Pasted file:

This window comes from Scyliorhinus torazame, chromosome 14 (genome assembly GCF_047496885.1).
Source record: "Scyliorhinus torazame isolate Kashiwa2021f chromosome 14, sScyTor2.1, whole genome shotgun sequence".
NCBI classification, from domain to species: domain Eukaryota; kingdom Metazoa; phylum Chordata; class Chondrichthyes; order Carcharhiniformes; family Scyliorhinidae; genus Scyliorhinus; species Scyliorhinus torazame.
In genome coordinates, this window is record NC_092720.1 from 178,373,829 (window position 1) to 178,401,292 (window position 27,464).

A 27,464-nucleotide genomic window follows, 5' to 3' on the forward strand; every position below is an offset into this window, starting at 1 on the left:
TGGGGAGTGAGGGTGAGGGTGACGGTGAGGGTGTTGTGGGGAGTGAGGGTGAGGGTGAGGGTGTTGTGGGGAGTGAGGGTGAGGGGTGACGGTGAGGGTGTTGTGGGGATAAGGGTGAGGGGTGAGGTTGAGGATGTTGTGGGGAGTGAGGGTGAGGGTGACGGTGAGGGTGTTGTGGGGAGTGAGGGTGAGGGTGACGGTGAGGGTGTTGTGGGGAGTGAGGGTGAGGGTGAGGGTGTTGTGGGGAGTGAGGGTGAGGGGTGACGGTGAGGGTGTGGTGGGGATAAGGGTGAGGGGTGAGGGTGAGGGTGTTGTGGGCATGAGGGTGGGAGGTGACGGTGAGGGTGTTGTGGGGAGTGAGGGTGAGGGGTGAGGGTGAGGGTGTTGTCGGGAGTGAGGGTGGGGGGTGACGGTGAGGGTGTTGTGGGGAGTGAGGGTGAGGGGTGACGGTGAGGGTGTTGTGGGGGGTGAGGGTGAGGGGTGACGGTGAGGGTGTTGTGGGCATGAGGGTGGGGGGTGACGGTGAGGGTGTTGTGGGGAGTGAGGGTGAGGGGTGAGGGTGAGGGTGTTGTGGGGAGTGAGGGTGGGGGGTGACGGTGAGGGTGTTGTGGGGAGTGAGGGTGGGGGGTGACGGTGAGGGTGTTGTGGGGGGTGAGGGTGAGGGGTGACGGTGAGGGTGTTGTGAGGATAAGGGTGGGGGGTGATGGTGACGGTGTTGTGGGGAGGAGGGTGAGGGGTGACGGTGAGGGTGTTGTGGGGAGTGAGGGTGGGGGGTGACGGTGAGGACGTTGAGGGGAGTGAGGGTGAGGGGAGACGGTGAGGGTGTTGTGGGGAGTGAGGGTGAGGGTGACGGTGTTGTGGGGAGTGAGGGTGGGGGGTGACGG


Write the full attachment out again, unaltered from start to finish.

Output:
This window comes from Scyliorhinus torazame, chromosome 14 (genome assembly GCF_047496885.1).
Source record: "Scyliorhinus torazame isolate Kashiwa2021f chromosome 14, sScyTor2.1, whole genome shotgun sequence".
NCBI classification, from domain to species: domain Eukaryota; kingdom Metazoa; phylum Chordata; class Chondrichthyes; order Carcharhiniformes; family Scyliorhinidae; genus Scyliorhinus; species Scyliorhinus torazame.
In genome coordinates, this window is record NC_092720.1 from 178,373,829 (window position 1) to 178,401,292 (window position 27,464).

A 27,464-nucleotide genomic window follows, 5' to 3' on the forward strand; every position below is an offset into this window, starting at 1 on the left:
TGGGGAGTGAGGGTGAGGGTGACGGTGAGGGTGTTGTGGGGAGTGAGGGTGAGGGTGAGGGTGTTGTGGGGAGTGAGGGTGAGGGGTGACGGTGAGGGTGTTGTGGGGATAAGGGTGAGGGGTGAGGTTGAGGATGTTGTGGGGAGTGAGGGTGAGGGTGACGGTGAGGGTGTTGTGGGGAGTGAGGGTGAGGGTGACGGTGAGGGTGTTGTGGGGAGTGAGGGTGAGGGTGAGGGTGTTGTGGGGAGTGAGGGTGAGGGGTGACGGTGAGGGTGTGGTGGGGATAAGGGTGAGGGGTGAGGGTGAGGGTGTTGTGGGCATGAGGGTGGGAGGTGACGGTGAGGGTGTTGTGGGGAGTGAGGGTGAGGGGTGAGGGTGAGGGTGTTGTCGGGAGTGAGGGTGGGGGGTGACGGTGAGGGTGTTGTGGGGAGTGAGGGTGAGGGGTGACGGTGAGGGTGTTGTGGGGGGTGAGGGTGAGGGGTGACGGTGAGGGTGTTGTGGGCATGAGGGTGGGGGGTGACGGTGAGGGTGTTGTGGGGAGTGAGGGTGAGGGGTGAGGGTGAGGGTGTTGTGGGGAGTGAGGGTGGGGGGTGACGGTGAGGGTGTTGTGGGGAGTGAGGGTGGGGGGTGACGGTGAGGGTGTTGTGGGGGGTGAGGGTGAGGGGTGACGGTGAGGGTGTTGTGAGGATAAGGGTGGGGGGTGATGGTGACGGTGTTGTGGGGAGGAGGGTGAGGGGTGACGGTGAGGGTGTTGTGGGGAGTGAGGGTGGGGGGTGACGGTGAGGACGTTGAGGGGAGTGAGGGTGAGGGGAGACGGTGAGGGTGTTGTGGGGAGTGAGGGTGAGGGTGACGGTGTTGTGGGGAGTGAGGGTGGGGGGTGACGG